Meet the Humboldt Park mom, weightlifter and influencer competing in Miss Illinois, USA.

HUMBOLDT PARK – A Humboldt Park native will take the stage at the Miss Illinois USA pageant this weekend.

Bee Vargas, an Afro-Latina businesswoman, mother, social media influencer and pageant contestant, is headed to Normal, Illinois, as Miss Humboldt Park to compete in the state pageant, a subset of Miss United States and Miss Universe.

Vargas, who was named Miss Illinois North America last year as part of a different pageant system, said she hopes to change the definitions of beauty within the competition.

Eight to 16 semifinalists will be named after this weekend’s preliminary round, which includes a sportswear/swimsuit portion and an evening dress and interview segment, according to the website. Five finalists will compete for the title and the right to represent Illinois in the nationally televised Miss USA pageant.

“I have always loved contests. Growing up, you watched all the contests on TV and it was very exciting,” Vargas said. “I always enjoyed watching it and as I got older I realized it could be a bit toxic. …I wish there was more diversity in these competitions. “I would love to see a woman like me on stage.”

This year’s Miss USA pageant system introduces a new set of qualifications, Vargas said. The organization lifted its age, marriage and pregnancy restrictions last year, opening the door for more women to compete, Vargas said.

“They’re realizing that every woman can be a beauty queen, every woman can do this, so it’s really a groundbreaking year for Miss United States and I’m so excited to be a part of it,” Vargas said.

Vargas poses for a portrait in Humboldt Park on April 25, 2024 Credit: Colin Boyle/Block Club Chicago

Until this year there have been no women to compete in Miss Illinois USA who are over 30 years old, married or have children, Vargas said. The 34-year-old is mother to 7-week-old Milo.

Having a child has further fueled Vargas’ mission to increase body positivity and diversity in the pageant world, she said.

“I want to teach my son that women are amazing, strong and capable,” she said. “I want him to be an amazing little human being when he grows up, and I want him to see and be proud of his mom for trying to break down these barriers and these stereotypes.”

Representing Humboldt Park is also close to Vargas’ heart, especially coming from two cultures. Growing up in the neighborhood, some questioned Vargas’ identity because she didn’t look like a typical Puerto Rican, he said. Having a strong, close-knit community helped her overcome those difficulties and turn them into love for her heritage, she said.

“Being here helped foster my love of my heritage and I wanted to learn more about my roots, my grandparents and my island people,” she said. “This is what I am; I am Afro-Latina and I love what Humboldt Park has: that sense of community and that sense of love for the island. I love being able to put on the sash and represent such a beautiful and vibrant neighborhood.”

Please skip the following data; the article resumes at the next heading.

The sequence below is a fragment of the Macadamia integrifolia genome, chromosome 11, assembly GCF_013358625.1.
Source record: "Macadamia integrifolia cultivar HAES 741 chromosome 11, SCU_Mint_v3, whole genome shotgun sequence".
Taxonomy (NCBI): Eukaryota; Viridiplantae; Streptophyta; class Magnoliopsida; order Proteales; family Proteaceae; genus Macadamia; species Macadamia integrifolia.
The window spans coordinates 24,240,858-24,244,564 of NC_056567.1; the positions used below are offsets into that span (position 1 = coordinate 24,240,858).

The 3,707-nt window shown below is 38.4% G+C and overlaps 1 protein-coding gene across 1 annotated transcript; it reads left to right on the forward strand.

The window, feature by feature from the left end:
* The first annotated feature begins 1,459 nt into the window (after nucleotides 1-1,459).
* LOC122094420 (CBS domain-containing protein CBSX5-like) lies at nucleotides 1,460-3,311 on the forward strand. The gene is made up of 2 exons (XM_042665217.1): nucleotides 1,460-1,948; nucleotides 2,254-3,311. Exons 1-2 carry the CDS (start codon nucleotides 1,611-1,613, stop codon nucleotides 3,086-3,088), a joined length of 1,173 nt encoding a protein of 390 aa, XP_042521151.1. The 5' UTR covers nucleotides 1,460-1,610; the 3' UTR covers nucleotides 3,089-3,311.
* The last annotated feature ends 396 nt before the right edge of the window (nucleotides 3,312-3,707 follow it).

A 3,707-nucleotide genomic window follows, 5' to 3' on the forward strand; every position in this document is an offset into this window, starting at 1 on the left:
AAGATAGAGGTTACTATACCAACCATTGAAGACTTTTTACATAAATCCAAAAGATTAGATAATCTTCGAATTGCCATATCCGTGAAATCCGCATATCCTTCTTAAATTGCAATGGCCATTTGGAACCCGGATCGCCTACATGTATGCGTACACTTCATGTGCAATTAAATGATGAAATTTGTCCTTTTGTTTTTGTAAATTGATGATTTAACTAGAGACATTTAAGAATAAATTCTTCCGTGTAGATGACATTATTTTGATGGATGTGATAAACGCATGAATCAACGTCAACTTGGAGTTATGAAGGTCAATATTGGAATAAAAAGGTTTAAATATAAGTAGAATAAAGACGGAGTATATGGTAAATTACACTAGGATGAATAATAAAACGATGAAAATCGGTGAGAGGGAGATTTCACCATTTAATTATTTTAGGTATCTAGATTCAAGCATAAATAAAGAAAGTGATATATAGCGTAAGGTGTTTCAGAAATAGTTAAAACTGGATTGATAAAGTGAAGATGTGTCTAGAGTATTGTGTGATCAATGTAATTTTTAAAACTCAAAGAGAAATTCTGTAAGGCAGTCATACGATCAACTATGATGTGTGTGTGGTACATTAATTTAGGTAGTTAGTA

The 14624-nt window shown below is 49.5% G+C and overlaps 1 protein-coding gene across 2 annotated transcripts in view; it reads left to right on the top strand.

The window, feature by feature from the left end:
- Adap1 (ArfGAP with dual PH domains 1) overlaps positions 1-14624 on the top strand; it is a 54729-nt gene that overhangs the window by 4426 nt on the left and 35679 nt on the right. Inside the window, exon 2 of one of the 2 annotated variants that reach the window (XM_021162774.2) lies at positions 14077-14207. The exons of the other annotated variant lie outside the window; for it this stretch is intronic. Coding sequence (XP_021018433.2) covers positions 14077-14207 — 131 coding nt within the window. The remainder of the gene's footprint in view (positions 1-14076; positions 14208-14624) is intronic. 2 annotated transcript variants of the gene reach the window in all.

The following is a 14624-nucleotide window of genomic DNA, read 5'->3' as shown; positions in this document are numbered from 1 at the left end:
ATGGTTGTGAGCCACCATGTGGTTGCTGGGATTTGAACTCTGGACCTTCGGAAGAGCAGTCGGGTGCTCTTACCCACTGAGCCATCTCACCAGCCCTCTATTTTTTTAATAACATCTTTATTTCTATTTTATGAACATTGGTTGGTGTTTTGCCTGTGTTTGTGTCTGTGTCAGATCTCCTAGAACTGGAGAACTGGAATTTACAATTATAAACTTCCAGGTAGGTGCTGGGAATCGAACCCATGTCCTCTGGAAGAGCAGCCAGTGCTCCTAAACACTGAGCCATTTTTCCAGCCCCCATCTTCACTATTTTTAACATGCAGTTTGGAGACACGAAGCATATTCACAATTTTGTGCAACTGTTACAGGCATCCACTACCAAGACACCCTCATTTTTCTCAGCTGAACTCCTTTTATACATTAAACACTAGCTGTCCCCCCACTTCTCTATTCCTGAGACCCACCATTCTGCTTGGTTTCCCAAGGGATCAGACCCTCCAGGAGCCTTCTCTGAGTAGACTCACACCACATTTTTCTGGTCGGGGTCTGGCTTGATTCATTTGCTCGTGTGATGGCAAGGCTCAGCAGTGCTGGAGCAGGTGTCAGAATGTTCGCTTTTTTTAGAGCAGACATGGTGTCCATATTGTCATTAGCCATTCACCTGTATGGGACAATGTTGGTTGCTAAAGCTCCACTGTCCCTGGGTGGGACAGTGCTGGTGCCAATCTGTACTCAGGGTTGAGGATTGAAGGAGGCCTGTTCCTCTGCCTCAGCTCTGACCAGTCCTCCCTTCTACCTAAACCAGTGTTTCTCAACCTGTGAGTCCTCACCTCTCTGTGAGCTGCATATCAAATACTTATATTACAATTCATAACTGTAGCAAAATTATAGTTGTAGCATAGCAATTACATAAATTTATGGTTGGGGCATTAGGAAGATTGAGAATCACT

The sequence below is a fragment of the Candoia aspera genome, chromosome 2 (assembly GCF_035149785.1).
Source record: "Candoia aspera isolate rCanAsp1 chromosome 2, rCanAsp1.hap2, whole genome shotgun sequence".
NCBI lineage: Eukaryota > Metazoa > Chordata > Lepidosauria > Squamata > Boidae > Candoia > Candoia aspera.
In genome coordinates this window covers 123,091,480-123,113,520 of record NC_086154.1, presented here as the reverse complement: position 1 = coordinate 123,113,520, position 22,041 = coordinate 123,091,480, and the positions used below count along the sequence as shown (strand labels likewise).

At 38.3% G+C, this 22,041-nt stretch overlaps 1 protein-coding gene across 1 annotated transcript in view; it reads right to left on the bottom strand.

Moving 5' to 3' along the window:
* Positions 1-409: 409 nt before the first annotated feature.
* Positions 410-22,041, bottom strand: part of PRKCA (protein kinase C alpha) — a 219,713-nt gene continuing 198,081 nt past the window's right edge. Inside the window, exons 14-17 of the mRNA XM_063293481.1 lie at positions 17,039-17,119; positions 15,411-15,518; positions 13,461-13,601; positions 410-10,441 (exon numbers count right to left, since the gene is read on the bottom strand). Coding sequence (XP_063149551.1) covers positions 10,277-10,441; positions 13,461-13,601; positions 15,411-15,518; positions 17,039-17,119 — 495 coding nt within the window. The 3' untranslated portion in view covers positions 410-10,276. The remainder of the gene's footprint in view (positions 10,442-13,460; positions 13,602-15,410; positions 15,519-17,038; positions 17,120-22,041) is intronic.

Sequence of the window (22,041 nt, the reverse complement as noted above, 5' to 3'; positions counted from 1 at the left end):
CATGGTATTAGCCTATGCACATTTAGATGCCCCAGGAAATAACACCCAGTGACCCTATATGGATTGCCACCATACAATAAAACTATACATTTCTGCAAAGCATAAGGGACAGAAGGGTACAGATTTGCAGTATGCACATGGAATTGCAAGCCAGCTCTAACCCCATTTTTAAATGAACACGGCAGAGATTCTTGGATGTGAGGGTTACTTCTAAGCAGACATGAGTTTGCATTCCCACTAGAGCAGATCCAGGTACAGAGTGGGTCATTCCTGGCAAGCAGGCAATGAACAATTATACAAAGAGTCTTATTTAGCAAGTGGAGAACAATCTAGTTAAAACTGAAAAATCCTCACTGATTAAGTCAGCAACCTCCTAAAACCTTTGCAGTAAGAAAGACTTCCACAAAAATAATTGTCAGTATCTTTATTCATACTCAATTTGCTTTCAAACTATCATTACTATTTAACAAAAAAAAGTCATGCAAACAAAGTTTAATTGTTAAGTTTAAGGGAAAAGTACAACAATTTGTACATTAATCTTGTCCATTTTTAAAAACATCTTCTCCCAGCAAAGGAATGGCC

Vargas is a weightlifter and entrepreneur who founded a plus-size fitness brand. Credit: Colin Boyle/Block Club Chicago

This mission complements the work Vargas began in 2020 when she founded All Bodies Are Gym Bodies, a plus-size fitness brand that aims to help women feel confident in their bodies and in the gym. Through her company, Vargas has organized classes for plus-size women that are safe spaces for them to feel seen and connect with others.

Vargas, a weightlifter who uses her platform to promote self-love, showcase her gym workouts and encourage women, said the brand grew organically and unexpectedly, but it’s proof that a sense of community is key to fostering greater empowerment through fitness.

Women across Chicago found Vargas’ posts inspiring and a break from stereotypical gym culture, she said.

“They were like, ‘You have a body like mine, and you’re at the gym doing this and you’re showing your thighs at the gym, and you’re wearing shorts and sports bras and this is what my arms look like,'” Vargas said. “Women loved seeing real bodies and bodies like theirs doing things they didn’t think they could do.

“It was one of the first moments where I realized that I could use my social media presence for good, like I could be someone that women looked up to and I could be the person that when I was younger I had someone to look up to. who to admire .”

Controversy has swirled around the Miss USA pageant system in recent days. The Miss USA and Miss Teen USA 2023 titleholders have resigned, citing unfair and toxic work environments, according to USA Today.

Vargas acknowledged the drama and said that the fundamental values ​​for which he competes remain in force.

“I have faith that this organization will thrive and return to its roots of women empowerment,” Vargas said. “I will always support women and their need to take care of their mental, physical and spiritual well-being, and I wish the former Miss and Teen USA all the best.”

In Vargas’ past experience competing, the women have supported each other and shown a “sisterhood” of camaraderie that excites her for the next competition, she said.

“I’m actually really excited about the swimsuit part because I’m excited to say, ‘This is my body in a swimsuit, I feel great and I look great,’” she said.

People can vote for Vargas in the pageant’s 2024 People’s Choice Award, which will guarantee a spot in the competition’s semifinals this summer. Voting costs $5 and is open until Saturday.

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